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Incomplete Topo Survey?

Incomplete Topo Survey?

(OP)
I'm attaching a a portion of a topographic survey with the hope of soliciting opinions regarding its completeness. I feel that basic data has been omitted, but I'm a bit out of my depth here and would appreciate any input.

Thanks in advance!

RE: Incomplete Topo Survey?

i would ask the civil/drawer for elevations to the contours. i would also double check the contours to the percent slopes indicated (glancing at the plan, they don't seem to make complete sense to me with the topographic lines).
any particular issue you're worried about?

RE: Incomplete Topo Survey?

(OP)
The lack of elevations for the contours is exactly what I feel is missing, but I thought I was not reading it correctly somehow.

Would you expand upon your comment regarding the relationship of the contours and the percent slopes?

Thanks for your help!

RE: Incomplete Topo Survey?

Wow 24%, that's a steep road!

An example of a slope/contour discrepancy-where a 1.5% cross-slope is shown, contour is parallel to the road which would mean more like a 0% cross-slope.

25% would be a 1' drop in 4' horizontal.  Can't tell what the drawing scale is.  You could check if the slope along the road shown agrees with the contour spacing. (the slope in percent is the contour elevation interval divided by the spacing, times 100).

RE: Incomplete Topo Survey?

carlb hit part of what i was getting at. also, the slopes don't appear (at a quick glance) to follow the contour lines. many of the contours at one station are essentially the same going across the road yet the drawing indicates cross slopes and multiple slopes along the sides and middle of the road. a scale or something would be good to see if the indicated slopes work with the contours. there may be reasons as to why the slopes and contours wouldn't match that i'm not aware of, but it doesn't look like what i typically see.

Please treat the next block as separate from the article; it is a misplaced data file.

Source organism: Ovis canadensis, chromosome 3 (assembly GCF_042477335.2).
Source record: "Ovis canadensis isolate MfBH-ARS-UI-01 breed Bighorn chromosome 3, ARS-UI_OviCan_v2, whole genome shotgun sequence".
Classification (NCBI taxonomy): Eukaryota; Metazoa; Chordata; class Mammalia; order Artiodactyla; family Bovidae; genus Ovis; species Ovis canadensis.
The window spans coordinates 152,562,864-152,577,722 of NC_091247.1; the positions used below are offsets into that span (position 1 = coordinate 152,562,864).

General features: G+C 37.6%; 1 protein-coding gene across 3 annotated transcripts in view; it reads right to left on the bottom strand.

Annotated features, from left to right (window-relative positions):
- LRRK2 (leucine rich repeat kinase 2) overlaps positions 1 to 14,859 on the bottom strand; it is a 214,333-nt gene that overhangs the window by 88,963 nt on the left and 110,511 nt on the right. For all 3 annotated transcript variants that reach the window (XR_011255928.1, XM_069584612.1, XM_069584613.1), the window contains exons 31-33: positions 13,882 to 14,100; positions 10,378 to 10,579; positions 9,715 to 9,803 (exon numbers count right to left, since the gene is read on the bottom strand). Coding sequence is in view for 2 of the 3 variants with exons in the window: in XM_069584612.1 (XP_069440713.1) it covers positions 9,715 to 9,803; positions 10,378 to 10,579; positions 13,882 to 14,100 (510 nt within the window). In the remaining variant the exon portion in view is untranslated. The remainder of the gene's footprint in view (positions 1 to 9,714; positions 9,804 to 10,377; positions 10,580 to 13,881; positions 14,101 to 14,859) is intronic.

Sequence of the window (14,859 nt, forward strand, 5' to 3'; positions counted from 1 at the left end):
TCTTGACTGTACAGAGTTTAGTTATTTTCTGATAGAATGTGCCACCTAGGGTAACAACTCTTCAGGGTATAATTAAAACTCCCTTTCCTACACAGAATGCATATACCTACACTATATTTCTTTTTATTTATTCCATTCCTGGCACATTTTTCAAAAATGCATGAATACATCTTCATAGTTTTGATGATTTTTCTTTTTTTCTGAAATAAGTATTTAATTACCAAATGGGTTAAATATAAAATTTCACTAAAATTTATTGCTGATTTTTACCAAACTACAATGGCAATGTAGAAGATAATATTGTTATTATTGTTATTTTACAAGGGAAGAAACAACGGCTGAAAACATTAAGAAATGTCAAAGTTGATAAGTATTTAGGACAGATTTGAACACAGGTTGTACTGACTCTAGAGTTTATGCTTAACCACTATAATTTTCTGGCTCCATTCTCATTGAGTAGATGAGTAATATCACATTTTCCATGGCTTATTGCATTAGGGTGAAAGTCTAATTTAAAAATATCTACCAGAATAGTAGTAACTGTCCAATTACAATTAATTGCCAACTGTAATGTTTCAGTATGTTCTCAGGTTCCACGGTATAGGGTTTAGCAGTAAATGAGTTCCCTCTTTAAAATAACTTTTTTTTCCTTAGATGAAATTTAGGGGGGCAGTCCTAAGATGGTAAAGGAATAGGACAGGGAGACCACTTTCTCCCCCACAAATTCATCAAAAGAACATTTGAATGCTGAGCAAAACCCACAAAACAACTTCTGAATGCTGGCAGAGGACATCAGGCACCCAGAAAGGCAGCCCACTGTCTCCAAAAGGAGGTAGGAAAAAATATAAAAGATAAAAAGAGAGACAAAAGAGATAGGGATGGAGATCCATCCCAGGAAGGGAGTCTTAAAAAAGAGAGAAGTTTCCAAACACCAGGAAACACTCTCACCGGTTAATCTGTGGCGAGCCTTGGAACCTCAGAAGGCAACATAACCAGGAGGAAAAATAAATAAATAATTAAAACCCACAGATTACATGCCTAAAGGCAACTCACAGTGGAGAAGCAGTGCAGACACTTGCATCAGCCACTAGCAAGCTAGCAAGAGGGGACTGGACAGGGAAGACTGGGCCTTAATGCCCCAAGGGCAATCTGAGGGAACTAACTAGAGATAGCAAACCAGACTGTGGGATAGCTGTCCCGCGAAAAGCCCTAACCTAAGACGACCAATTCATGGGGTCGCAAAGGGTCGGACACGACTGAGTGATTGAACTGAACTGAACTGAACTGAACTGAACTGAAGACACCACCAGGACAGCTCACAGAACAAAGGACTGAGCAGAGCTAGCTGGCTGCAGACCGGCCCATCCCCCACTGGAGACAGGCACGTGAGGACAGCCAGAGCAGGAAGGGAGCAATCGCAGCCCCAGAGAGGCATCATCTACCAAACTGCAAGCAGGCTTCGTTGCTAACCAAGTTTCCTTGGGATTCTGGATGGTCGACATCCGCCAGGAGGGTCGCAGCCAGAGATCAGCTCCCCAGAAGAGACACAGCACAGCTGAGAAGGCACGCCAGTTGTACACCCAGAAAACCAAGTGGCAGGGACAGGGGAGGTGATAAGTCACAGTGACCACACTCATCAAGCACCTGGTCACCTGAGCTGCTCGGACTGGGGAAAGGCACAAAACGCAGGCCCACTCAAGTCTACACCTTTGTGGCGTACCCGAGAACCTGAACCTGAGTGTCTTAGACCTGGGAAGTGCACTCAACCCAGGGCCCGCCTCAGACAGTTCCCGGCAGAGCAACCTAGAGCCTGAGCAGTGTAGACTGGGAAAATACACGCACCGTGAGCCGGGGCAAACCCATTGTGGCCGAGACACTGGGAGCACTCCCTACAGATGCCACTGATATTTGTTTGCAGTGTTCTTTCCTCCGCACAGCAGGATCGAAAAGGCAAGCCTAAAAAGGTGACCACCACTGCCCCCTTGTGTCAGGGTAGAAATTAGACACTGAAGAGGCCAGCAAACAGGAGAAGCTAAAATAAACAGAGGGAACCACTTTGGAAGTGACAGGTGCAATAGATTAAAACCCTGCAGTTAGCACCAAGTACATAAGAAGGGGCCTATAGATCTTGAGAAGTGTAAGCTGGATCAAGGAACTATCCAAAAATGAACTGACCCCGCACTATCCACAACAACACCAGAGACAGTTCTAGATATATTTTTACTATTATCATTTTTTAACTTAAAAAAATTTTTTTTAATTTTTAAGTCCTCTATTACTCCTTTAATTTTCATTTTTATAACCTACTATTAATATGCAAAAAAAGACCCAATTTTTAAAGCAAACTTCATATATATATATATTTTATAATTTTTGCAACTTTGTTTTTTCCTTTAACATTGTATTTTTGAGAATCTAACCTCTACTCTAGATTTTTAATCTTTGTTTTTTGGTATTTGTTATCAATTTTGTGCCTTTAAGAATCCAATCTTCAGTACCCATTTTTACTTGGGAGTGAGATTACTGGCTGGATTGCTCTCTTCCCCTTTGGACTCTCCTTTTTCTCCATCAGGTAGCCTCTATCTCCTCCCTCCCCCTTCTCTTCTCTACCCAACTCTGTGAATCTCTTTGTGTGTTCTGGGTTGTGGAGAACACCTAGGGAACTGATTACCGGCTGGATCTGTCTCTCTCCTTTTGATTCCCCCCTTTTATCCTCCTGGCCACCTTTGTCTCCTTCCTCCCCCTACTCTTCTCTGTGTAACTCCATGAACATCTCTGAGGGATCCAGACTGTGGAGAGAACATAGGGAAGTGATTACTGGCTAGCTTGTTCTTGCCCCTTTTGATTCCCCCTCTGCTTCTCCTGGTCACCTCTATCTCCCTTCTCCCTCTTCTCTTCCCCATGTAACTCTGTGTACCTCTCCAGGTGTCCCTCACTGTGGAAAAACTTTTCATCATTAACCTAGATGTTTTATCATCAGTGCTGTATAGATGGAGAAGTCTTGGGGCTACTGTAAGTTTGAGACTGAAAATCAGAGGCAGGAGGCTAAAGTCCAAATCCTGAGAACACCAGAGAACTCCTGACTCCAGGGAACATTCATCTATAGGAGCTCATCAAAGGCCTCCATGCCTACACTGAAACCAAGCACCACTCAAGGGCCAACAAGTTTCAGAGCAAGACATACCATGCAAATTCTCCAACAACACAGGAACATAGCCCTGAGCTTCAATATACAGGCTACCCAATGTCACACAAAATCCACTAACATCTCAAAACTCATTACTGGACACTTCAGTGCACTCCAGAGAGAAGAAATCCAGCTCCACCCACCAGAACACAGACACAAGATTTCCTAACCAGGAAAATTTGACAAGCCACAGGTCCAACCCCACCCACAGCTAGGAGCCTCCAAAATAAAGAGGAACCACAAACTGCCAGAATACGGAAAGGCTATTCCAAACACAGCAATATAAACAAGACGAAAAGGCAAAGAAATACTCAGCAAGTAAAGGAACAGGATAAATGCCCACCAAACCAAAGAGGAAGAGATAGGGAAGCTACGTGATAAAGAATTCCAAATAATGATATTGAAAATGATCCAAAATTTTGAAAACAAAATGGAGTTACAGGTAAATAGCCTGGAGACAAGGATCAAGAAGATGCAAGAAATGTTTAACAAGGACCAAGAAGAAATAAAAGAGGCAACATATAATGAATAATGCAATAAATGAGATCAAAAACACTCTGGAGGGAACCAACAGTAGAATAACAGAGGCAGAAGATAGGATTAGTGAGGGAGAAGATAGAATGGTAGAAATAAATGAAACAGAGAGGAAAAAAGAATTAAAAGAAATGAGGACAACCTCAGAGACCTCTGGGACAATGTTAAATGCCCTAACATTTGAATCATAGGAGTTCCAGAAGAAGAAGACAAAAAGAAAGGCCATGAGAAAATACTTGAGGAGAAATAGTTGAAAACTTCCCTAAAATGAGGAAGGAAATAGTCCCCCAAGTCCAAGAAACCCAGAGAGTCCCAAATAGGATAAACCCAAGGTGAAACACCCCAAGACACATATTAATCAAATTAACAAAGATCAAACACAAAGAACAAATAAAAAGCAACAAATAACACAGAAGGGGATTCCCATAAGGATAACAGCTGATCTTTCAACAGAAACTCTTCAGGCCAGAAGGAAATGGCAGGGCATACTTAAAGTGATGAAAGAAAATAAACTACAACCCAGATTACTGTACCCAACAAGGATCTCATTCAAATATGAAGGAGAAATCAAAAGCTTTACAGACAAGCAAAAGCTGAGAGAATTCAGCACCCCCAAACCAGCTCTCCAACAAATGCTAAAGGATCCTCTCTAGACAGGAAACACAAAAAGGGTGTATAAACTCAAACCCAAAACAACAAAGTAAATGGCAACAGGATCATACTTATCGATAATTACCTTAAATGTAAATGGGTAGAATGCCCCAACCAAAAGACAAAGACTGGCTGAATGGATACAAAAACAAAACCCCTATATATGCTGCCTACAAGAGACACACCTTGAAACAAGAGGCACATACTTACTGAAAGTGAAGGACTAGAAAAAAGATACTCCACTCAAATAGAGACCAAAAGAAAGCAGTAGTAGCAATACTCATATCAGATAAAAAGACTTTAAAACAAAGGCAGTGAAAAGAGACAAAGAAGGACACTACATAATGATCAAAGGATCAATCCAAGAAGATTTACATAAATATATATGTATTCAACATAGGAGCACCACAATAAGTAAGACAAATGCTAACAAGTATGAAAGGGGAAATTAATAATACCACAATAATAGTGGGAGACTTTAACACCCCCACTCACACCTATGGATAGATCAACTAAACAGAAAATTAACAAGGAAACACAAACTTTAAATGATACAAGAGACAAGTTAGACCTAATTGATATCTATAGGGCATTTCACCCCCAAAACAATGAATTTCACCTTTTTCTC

RE: Incomplete Topo Survey?

When a firm is hired to perform topographic surveys, usually all items required are spelled out in the contract. However if this is an "In House" production, your firm needs to work on it's communication skills. When a crew shoots in a very limited number of shots, the interpelation between them becomes highly exagerrated. This is why I think your contours appear to be a "little" off. When we send out crews it is clearly understood as to how much and what they are required to pick up. In this case I believe that I would have the crew shoot 20' beyond BOC, it would give up at least a better tin to work from.
Regards,
Namdac

RE: Incomplete Topo Survey?

(OP)
Thanks for the responses. What does BOC stand for?

RE: Incomplete Topo Survey?

BOC = Back of Curb, sometimes TC or Top of Curb.

I agree with defining the contours but spot elevations would help too because, as others have noted the cross slopes, longitudinal slopes and contours don't seem to relate properly as they should.

Not sure what this is being used for but I would also want ground elevations beyond the edge of roadway.  Maybe some typical road sections would help visualise what's going on better too.